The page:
4 out of 5
I realize I’m likely one of like ten people who legitimately digs this album, especially given that I also like the rest of GVSB’s material. What can I say? It wasn’t my first exposure to the group – that would have been through the Mallrats and Clerks soundtracks, which took songs from Cruise – but having been turned on to their sound via that first exposure, Freak had recently come out and I figured I might as well get their newest effort… So it was my first full album. And maybe because I wasn’t neck-deep in indie-music assholes then (yessss score one for imagery), my ‘this ain’t cool’ detectors weren’t yet primed to detect the major label sheen, but the album matched enough of what I’d heard to work for me, and became a common spin back then, a trend which has mostly continued to this day.
Which isn’t to say I can’t appreciate negative reactions from fans, who found the sultry slink of their favorite DC-punkers-turned-smokey-Chicago-barfly band ditched – along with longtime producer Ted Niceley – in favor of amped up riffs, more aggressive singing from gravel-throated Scott McCloud, and an electronic dross, all zipped up to a single-ready tempo… So if you were a fan in the late 90s, watching all these Nirvana acts get big while you sat on your couch in a torn Touch and Go shirt, sorting cassettes, yeah, Freakonica was on Geffen and it was clearly a major label effort.
I just don’t think it was all that bad.
The late night city divebar sensibility had definitely been exchanged for LA and clubs, but as much as the danceable music reflects that change, so, often, do the lyrics, picking at (in McCloud’s sparse, offhand manner) the emptiness of that life. The organic surge of double bass and drums became madcap drumming and a heavy key emphasis, but producer Nick Launay (whom the Allmusic review singles out as a major label stooge, but the dude’s resume is legit) passes everything through this fuzzy, washed out atmosphere: The perfect proxy for the shift from the streets to the big stage. In that sense – and I’m not claiming its this meta, rather a byproduct of the process – the album’s changes in sound are a commentary… on the album’s changes in sound.
I also think isolating this as something wholly separate from the group’s discography (when I saw them live on the tour for the following album, songs from every album but this one were played) isn’t looking at things holistically: The slide from a rawer sound into something more polished had already begun on House of GVSB – which, fine, they already knew they were major label contracted at that point, but people still cite it as a classic release – and the group maintained a lot of Freak’s aggression (and lyrical content) for their “return” to their roots with You Can’t Fight What You Can’t See.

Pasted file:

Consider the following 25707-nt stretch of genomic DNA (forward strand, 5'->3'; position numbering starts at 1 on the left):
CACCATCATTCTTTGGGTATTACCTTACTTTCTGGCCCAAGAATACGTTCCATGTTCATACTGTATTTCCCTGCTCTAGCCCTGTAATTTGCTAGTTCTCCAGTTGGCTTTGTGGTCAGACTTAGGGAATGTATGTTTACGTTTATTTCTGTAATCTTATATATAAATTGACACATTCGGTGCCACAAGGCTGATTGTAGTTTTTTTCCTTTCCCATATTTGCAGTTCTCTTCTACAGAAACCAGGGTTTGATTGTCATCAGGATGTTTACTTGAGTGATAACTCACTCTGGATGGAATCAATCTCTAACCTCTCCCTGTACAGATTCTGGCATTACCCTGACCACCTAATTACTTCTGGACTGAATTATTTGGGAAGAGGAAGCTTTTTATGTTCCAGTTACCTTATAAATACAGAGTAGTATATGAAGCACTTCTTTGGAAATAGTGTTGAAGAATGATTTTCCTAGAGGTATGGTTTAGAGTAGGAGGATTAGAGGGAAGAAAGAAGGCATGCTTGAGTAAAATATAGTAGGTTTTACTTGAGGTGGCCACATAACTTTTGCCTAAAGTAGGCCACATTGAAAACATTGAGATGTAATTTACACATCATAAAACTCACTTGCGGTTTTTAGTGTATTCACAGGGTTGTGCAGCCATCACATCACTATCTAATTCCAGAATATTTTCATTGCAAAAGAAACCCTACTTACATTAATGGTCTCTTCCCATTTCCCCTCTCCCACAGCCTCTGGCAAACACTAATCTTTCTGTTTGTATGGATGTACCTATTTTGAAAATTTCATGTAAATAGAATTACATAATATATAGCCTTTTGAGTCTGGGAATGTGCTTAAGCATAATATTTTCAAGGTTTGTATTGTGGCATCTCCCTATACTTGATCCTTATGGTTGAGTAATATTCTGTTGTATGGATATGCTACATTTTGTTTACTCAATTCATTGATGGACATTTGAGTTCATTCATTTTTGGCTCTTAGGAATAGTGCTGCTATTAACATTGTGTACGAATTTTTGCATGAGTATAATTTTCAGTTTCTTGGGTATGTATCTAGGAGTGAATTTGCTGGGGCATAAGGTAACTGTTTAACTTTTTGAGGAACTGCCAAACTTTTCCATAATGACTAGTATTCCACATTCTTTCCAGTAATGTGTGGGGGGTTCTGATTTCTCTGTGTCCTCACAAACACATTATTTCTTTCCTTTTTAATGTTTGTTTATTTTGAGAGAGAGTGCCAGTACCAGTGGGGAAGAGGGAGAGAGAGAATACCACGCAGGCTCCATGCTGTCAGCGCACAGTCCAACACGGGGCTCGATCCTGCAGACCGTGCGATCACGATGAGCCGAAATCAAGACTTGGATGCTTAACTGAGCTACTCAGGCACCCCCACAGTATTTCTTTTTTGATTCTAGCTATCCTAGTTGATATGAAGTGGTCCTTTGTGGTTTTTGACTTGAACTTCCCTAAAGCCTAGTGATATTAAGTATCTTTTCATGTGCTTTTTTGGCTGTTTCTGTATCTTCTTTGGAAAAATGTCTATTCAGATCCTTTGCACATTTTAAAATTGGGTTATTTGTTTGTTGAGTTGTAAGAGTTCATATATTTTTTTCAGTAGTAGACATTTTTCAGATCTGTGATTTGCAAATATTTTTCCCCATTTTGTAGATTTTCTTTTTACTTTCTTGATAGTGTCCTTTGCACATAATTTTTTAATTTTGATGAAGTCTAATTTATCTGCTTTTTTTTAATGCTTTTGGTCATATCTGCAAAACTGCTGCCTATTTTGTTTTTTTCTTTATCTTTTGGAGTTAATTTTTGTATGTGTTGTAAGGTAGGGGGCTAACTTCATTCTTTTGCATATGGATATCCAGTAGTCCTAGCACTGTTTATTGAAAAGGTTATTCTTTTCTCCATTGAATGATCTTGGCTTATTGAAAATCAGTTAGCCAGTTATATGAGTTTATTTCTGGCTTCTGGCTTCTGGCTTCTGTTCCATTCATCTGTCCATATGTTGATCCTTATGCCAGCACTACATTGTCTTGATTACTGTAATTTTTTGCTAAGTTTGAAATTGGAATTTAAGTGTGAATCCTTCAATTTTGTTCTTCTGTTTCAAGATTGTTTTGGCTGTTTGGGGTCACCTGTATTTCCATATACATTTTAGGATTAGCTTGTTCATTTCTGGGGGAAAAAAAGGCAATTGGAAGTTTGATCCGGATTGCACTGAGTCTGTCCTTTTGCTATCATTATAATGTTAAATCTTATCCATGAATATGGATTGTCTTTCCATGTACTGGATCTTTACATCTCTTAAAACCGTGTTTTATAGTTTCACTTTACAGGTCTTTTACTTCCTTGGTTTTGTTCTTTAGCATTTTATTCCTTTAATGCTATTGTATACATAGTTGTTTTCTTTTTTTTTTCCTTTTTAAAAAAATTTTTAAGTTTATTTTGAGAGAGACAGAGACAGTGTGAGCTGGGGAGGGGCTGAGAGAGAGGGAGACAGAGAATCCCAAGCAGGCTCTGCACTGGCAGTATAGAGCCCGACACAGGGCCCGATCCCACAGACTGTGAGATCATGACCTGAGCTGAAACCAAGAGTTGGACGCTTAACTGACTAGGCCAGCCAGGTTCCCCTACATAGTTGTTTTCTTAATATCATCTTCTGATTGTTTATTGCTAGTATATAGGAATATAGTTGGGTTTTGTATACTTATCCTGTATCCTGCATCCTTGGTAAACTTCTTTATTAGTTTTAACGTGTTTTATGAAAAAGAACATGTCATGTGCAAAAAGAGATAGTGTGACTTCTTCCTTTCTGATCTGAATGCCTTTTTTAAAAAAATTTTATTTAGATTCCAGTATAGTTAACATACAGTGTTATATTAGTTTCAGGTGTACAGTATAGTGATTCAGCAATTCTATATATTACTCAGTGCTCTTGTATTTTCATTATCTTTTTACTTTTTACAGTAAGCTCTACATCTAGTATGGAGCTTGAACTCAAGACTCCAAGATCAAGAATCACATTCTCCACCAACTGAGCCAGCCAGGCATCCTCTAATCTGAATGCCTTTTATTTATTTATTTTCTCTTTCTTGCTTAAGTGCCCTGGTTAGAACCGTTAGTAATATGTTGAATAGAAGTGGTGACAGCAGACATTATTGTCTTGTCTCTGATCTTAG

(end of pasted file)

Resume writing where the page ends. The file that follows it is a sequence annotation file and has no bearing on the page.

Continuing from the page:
The group does seem to tire of the album’s relentless posturing toward the end, with songs slowing down and getting repetitive, questionably nibbing some industrial moves from Nine Inch Nails and maybe chuckling at the whole affair, but even this self-commentary isn’t such an alien move for the group: To my ears, much of Cruise is GVSB poking fun at the loungey swagger of their debut.
Freak*On*Ica is a major label concession for a grunge-hungry era. Undeniably. This doesn’t mean it’s not a good listen, or a quality compromise. GVSB caught my ear with their heavy groove and low-end centric riffage. Passing through all their albums, these are still the primary elements of my favorite songs, and those elements are in heavy rotation on their major label release. It may OD the attitude, relegating it to your 90s pile, so maybe warn your ears up with some of those alterna-classics first, and then give Freak a listen. It’s not perfect, but it stands out, in a positive way, both in relation to its major label peers at the time, as well as the group’s catalogue.